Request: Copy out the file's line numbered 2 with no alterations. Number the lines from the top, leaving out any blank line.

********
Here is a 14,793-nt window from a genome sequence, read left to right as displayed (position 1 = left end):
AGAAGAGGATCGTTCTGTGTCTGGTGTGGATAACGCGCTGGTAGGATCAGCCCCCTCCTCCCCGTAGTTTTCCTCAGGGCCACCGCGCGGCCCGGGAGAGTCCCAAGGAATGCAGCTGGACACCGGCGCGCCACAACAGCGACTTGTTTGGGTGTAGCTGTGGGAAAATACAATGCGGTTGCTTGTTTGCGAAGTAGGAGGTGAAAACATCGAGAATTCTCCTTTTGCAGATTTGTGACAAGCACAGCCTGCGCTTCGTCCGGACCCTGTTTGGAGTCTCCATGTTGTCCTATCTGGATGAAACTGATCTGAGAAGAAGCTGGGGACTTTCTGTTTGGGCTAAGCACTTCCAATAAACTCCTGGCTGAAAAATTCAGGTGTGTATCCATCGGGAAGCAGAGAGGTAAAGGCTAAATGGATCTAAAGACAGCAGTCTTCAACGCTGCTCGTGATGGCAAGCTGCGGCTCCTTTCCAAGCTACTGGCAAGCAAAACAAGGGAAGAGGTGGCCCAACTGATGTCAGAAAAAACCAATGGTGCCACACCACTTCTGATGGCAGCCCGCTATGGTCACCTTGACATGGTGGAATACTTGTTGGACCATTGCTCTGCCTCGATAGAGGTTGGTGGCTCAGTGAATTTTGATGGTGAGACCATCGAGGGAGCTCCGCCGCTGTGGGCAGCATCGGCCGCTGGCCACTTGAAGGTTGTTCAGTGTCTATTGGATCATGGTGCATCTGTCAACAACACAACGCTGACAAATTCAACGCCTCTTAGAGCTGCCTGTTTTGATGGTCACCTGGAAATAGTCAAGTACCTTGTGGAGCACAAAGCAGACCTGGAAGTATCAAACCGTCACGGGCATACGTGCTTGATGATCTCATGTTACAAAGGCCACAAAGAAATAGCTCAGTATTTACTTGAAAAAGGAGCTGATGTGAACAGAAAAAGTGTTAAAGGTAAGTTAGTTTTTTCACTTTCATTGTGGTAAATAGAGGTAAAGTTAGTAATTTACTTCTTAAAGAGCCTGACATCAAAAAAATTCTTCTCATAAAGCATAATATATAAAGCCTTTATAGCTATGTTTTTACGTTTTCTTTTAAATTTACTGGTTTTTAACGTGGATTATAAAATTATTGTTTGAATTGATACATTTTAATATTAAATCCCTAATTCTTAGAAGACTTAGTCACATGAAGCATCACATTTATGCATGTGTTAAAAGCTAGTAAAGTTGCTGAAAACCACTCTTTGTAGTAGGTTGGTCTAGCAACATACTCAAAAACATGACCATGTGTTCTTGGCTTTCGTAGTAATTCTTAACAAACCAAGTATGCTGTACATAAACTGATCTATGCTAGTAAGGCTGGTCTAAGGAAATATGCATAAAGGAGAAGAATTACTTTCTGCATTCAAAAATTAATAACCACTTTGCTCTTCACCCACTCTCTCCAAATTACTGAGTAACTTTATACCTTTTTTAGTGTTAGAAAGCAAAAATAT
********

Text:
AGAAGAGGATCGTTCTGTGTCTGGTGTGGATAACGCGCTGGTAGGATCAGCCCCCTCCTCCCCGTAGTTTTCCTCAGGGCCACCGCGCGGCCCGGGAGAGTCCCAAGGAATGCAGCTGGACACCGGCGCGCCACAACAGCGACTTGTTTGGGTGTAGCTGTGGGAAAATACAATGCGGTTGCTTGTTTGCGAAGTAGGAGGTGAAAACATCGAGAATTCTCCTTTTGCAGATTTGTGACAAGCACAGCCTGCGCTTCGTCCGGACCCTGTTTGGAGTCTCCATGTTGTCCTATCTGGATGAAACTGATCTGAGAAGAAGCTGGGGACTTTCTGTTTGGGCTAAGCACTTCCAATAAACTCCTGGCTGAAAAATTCAGGTGTGTATCCATCGGGAAGCAGAGAGGTAAAGGCTAAATGGATCTAAAGACAGCAGTCTTCAACGCTGCTCGTGATGGCAAGCTGCGGCTCCTTTCCAAGCTACTGGCAAGCAAAACAAGGGAAGAGGTGGCCCAACTGATGTCAGAAAAAACCAATGGTGCCACACCACTTCTGATGGCAGCCCGCTATGGTCACCTTGACATGGTGGAATACTTGTTGGACCATTGCTCTGCCTCGATAGAGGTTGGTGGCTCAGTGAATTTTGATGGTGAGACCATCGAGGGAGCTCCGCCGCTGTGGGCAGCATCGGCCGCTGGCCACTTGAAGGTTGTTCAGTGTCTATTGGATCATGGTGCATCTGTCAACAACACAACGCTGACAAATTCAACGCCTCTTAGAGCTGCCTGTTTTGATGGTCACCTGGAAATAGTCAAGTACCTTGTGGAGCACAAAGCAGACCTGGAAGTATCAAACCGTCACGGGCATACGTGCTTGATGATCTCATGTTACAAAGGCCACAAAGAAATAGCTCAGTATTTACTTGAAAAAGGAGCTGATGTGAACAGAAAAAGTGTTAAAGGTAAGTTAGTTTTTTCACTTTCATTGTGGTAAATAGAGGTAAAGTTAGTAATTTACTTCTTAAAGAGCCTGACATCAAAAAAATTCTTCTCATAAAGCATAATATATAAAGCCTTTATAGCTATGTTTTTACGTTTTCTTTTAAATTTACTGGTTTTTAACGTGGATTATAAAATTATTGTTTGAATTGATACATTTTAATATTAAATCCCTAATTCTTAGAAGACTTAGTCACATGAAGCATCACATTTATGCATGTGTTAAAAGCTAGTAAAGTTGCTGAAAACCACTCTTTGTAGTAGGTTGGTCTAGCAACATACTCAAAAACATGACCATGTGTTCTTGGCTTTCGTAGTAATTCTTAACAAACCAAGTATGCTGTACATAAACTGATCTATGCTAGTAAGGCTGGTCTAAGGAAATATGCATAAAGGAGAAGAATTACTTTCTGCATTCAAAAATTAATAACCACTTTGCTCTTCACCCACTCTCTCCAAATTACTGAGTAACTTTATACCTTTTTTAGTGTTAGAAAGCAAAAATAT